Of the three ryokans, one began in the year 705 CE, and the other two in 717 CE. Nissiyama Onsen Keiunkan, founded in 705, is in the Guinness Book of World Records as the oldest hotel in the world.  Located in Hayakawa, Yamanashi Prefecture, after the Guinness achievement was awarded in February it was expected that Keiunkan would have a huge increase in guests.  Unfortunately, the great Japanese earthquake of March 11th resulted in cancellations.

Nishiyama Onsen Keiunkan - the world's oldest hotel and company.

Keiunkan is said to have been founded by Fujiwara Mahito, son of Fujiwara Kamatari, an aide to Emperor Tenji in the late 600s.  Some parts of the complex remain unchanged since the hotel was first built.  There is a hot spring there that was dug in 2005, almost a mile underground. It provides 430.5 gallons of 125.6 degrees F water every minute.  Keiunkan executives hope to pick up another Guinness world record for the hot spring with the largest volume of water.

Keiunkan's hot spring.

Hoshi Ryokan, in the Awazu Onsen area of Komatsu, Ishikawa Prefecture, was founded in 717 CE.  It was the previous record holder in Guinness for oldest hotel. Founded by a Buddhist disciple whose master dreamed of the spring's location, it has been run by the same family for 46 generations.  The legend is that Taicho Daishi, the great Buddhist teacher, hiked up to the top of sacred Mount Hakusan. While he was asleep the mountain deity appeared to him and told him of an underground hot spring with restorative powers.  The deity urged him to unearth the hot springs for the people of the nearby village.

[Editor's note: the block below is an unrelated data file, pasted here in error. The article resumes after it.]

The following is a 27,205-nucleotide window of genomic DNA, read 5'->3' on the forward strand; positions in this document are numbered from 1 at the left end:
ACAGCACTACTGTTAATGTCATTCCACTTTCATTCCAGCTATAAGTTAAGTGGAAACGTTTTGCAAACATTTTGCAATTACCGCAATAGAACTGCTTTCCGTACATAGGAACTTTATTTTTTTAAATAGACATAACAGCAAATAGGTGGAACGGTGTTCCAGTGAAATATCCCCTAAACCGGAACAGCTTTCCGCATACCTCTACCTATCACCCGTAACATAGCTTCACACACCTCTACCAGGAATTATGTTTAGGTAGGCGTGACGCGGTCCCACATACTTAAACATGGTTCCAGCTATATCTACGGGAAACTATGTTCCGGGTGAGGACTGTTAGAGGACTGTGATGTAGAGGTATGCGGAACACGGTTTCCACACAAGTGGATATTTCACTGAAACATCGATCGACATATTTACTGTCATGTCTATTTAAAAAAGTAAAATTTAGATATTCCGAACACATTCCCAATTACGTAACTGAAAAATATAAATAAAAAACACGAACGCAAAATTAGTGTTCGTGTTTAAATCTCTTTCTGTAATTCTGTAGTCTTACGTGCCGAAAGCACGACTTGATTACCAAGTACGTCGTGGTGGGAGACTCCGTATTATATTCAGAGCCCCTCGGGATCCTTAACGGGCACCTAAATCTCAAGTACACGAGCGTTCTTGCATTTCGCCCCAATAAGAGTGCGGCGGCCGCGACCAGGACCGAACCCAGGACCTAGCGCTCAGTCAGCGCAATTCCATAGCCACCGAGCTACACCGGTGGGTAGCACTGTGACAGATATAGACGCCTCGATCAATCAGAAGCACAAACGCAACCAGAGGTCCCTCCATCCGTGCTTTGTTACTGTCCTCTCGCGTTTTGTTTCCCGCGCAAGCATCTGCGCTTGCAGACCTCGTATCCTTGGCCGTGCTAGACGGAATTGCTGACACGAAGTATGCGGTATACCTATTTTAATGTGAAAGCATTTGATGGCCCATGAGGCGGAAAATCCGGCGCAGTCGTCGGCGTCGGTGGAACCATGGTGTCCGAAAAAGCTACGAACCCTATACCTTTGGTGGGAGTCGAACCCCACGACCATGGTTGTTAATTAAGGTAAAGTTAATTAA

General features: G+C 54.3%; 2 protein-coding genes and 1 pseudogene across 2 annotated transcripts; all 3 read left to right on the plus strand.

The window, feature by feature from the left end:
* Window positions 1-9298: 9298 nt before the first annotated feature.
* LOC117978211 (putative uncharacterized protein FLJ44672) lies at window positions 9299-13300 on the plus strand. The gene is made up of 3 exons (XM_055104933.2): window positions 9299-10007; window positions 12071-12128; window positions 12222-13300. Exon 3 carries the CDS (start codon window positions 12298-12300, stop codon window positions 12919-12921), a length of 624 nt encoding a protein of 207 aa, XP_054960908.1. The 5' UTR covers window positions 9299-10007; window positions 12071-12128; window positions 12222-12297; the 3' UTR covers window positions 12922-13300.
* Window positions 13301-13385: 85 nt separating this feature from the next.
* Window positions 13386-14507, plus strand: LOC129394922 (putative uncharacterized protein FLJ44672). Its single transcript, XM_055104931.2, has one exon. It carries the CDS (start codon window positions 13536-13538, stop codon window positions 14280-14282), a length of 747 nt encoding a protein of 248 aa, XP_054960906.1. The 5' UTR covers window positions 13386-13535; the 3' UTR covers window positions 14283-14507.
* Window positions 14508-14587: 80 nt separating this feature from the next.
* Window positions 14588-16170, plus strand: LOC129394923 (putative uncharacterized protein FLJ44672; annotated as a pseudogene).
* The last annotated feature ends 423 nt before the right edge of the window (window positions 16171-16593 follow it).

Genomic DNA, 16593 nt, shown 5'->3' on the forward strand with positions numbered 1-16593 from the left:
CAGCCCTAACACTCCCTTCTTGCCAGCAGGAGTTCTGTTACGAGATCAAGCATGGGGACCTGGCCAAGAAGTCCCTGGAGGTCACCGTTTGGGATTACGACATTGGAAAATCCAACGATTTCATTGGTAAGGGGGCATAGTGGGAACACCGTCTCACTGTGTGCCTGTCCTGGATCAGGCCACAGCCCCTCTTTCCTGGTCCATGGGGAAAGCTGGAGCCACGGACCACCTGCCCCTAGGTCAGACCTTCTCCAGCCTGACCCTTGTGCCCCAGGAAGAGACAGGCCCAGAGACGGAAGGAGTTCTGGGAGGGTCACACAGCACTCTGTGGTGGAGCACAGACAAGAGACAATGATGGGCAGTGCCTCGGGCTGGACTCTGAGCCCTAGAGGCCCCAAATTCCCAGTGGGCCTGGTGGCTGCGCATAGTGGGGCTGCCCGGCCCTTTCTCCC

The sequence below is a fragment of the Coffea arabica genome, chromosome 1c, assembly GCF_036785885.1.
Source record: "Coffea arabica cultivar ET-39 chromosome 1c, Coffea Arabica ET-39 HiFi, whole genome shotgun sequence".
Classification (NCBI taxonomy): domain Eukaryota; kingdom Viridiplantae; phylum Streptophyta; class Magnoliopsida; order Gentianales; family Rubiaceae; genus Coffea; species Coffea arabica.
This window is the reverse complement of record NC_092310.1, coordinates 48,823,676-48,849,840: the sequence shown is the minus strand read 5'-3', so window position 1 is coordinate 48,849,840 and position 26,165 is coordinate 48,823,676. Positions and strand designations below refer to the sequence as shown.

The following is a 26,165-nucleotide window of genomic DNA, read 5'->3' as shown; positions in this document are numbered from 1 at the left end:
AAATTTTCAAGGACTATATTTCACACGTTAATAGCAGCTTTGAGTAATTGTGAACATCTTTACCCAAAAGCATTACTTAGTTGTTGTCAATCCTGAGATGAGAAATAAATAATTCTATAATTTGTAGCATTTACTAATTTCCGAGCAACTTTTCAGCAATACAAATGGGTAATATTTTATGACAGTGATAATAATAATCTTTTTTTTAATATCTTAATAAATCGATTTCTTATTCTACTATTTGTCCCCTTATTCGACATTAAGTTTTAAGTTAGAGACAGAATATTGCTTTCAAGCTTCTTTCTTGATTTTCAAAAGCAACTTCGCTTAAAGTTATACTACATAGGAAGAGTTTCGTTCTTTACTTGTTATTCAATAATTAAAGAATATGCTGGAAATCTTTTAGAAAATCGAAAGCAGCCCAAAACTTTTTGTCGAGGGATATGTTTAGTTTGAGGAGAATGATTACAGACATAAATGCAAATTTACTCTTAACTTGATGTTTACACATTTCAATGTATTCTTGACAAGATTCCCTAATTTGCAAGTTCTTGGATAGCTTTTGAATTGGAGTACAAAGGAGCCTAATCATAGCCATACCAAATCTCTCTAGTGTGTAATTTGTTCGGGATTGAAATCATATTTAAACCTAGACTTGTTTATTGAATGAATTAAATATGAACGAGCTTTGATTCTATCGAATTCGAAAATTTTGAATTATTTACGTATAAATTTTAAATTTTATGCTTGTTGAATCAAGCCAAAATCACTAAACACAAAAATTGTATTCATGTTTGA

Hoshi at night, courtesy of their website.

He went to the village of Awazu, uncovered the hot spring, and some of the locals who were unwell were immediately cured when they used it.  He instructed his disciple, Garyo Hōshi, to build a spa business there.  Some 1300 years later, and Hōshi's family is still running it.  As people with illnesses visited the spa, they made donations.  These funds were used for expansion, which grew as the number of visitors increased.  The ryokan now has 100 guest rooms, two indoor hot springs, and two outdoor ones.

One of the spas at Hoshi, also courtesy of their website.

Sennen-no Yu Koman is another ryokan that began in 717 CE.  It is in Toyooka, Hongo Prefecture.  It is in the center of a well-known onsen (hot springs) area. There are two types of hot springs.  There is also a private one, and one of the guest rooms has an open-air hot spring.

Sennen-no Yu Koman.  Image courtesy of www.japanhotel.net.

One of the lessons from these ongoing, very long-term businesses is first of all to pick a stable industry.  Construction is always a needed enterprise.  Inns and hotels have been necessary for travelers and therefore an indispensable business endeavor as well.  Japanese companies also tend to put their employees and their well-being first, ahead of concern for any shareholders.  Team spirit is legendary, and companies function as a social organization, similar to a family.  Of course, if it was easy, there would be many more businesses with such long histories.